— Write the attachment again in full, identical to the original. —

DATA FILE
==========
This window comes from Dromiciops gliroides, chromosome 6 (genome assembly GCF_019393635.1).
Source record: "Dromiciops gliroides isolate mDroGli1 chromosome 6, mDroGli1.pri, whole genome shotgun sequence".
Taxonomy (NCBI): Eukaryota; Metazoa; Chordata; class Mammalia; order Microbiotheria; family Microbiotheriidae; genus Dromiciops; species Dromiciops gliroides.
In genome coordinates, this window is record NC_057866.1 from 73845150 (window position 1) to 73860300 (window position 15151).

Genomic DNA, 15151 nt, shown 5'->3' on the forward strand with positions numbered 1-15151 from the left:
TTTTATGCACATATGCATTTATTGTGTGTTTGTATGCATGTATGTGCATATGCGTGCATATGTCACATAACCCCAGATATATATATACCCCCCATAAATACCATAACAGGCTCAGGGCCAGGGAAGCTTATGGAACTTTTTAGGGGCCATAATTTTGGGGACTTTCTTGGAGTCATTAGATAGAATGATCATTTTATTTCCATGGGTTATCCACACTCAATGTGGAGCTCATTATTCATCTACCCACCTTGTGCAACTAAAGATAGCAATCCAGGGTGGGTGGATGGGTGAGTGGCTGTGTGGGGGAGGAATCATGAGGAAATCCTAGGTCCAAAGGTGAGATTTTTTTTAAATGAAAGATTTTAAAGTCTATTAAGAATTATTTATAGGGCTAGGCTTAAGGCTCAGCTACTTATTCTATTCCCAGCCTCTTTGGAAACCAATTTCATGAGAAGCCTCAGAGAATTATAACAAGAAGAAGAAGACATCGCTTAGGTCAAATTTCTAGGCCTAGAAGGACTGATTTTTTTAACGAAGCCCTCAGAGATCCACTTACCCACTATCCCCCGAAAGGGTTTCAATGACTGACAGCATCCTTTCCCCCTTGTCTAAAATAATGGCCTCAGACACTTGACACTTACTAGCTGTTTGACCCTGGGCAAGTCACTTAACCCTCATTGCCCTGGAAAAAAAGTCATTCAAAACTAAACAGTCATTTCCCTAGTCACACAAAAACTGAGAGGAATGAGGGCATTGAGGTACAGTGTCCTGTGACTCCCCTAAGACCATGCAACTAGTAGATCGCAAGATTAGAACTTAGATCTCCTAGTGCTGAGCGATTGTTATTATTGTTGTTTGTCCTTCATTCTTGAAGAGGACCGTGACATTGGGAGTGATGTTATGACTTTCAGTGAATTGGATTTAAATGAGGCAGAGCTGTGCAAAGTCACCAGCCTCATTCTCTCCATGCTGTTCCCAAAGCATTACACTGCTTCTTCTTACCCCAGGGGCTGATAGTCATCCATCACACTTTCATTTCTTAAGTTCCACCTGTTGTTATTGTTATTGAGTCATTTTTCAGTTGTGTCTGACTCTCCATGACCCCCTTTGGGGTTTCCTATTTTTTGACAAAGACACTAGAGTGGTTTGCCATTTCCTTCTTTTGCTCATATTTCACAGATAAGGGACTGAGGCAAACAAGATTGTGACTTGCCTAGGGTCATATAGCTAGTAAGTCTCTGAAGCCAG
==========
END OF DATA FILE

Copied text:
This window comes from Dromiciops gliroides, chromosome 6 (genome assembly GCF_019393635.1).
Source record: "Dromiciops gliroides isolate mDroGli1 chromosome 6, mDroGli1.pri, whole genome shotgun sequence".
Taxonomy (NCBI): Eukaryota; Metazoa; Chordata; class Mammalia; order Microbiotheria; family Microbiotheriidae; genus Dromiciops; species Dromiciops gliroides.
In genome coordinates, this window is record NC_057866.1 from 73845150 (window position 1) to 73860300 (window position 15151).

Genomic DNA, 15151 nt, shown 5'->3' on the forward strand with positions numbered 1-15151 from the left:
TTTTATGCACATATGCATTTATTGTGTGTTTGTATGCATGTATGTGCATATGCGTGCATATGTCACATAACCCCAGATATATATATACCCCCCATAAATACCATAACAGGCTCAGGGCCAGGGAAGCTTATGGAACTTTTTAGGGGCCATAATTTTGGGGACTTTCTTGGAGTCATTAGATAGAATGATCATTTTATTTCCATGGGTTATCCACACTCAATGTGGAGCTCATTATTCATCTACCCACCTTGTGCAACTAAAGATAGCAATCCAGGGTGGGTGGATGGGTGAGTGGCTGTGTGGGGGAGGAATCATGAGGAAATCCTAGGTCCAAAGGTGAGATTTTTTTTAAATGAAAGATTTTAAAGTCTATTAAGAATTATTTATAGGGCTAGGCTTAAGGCTCAGCTACTTATTCTATTCCCAGCCTCTTTGGAAACCAATTTCATGAGAAGCCTCAGAGAATTATAACAAGAAGAAGAAGACATCGCTTAGGTCAAATTTCTAGGCCTAGAAGGACTGATTTTTTTAACGAAGCCCTCAGAGATCCACTTACCCACTATCCCCCGAAAGGGTTTCAATGACTGACAGCATCCTTTCCCCCTTGTCTAAAATAATGGCCTCAGACACTTGACACTTACTAGCTGTTTGACCCTGGGCAAGTCACTTAACCCTCATTGCCCTGGAAAAAAAGTCATTCAAAACTAAACAGTCATTTCCCTAGTCACACAAAAACTGAGAGGAATGAGGGCATTGAGGTACAGTGTCCTGTGACTCCCCTAAGACCATGCAACTAGTAGATCGCAAGATTAGAACTTAGATCTCCTAGTGCTGAGCGATTGTTATTATTGTTGTTTGTCCTTCATTCTTGAAGAGGACCGTGACATTGGGAGTGATGTTATGACTTTCAGTGAATTGGATTTAAATGAGGCAGAGCTGTGCAAAGTCACCAGCCTCATTCTCTCCATGCTGTTCCCAAAGCATTACACTGCTTCTTCTTACCCCAGGGGCTGATAGTCATCCATCACACTTTCATTTCTTAAGTTCCACCTGTTGTTATTGTTATTGAGTCATTTTTCAGTTGTGTCTGACTCTCCATGACCCCCTTTGGGGTTTCCTATTTTTTGACAAAGACACTAGAGTGGTTTGCCATTTCCTTCTTTTGCTCATATTTCACAGATAAGGGACTGAGGCAAACAAGATTGTGACTTGCCTAGGGTCATATAGCTAGTAAGTCTCTGAAGCCAG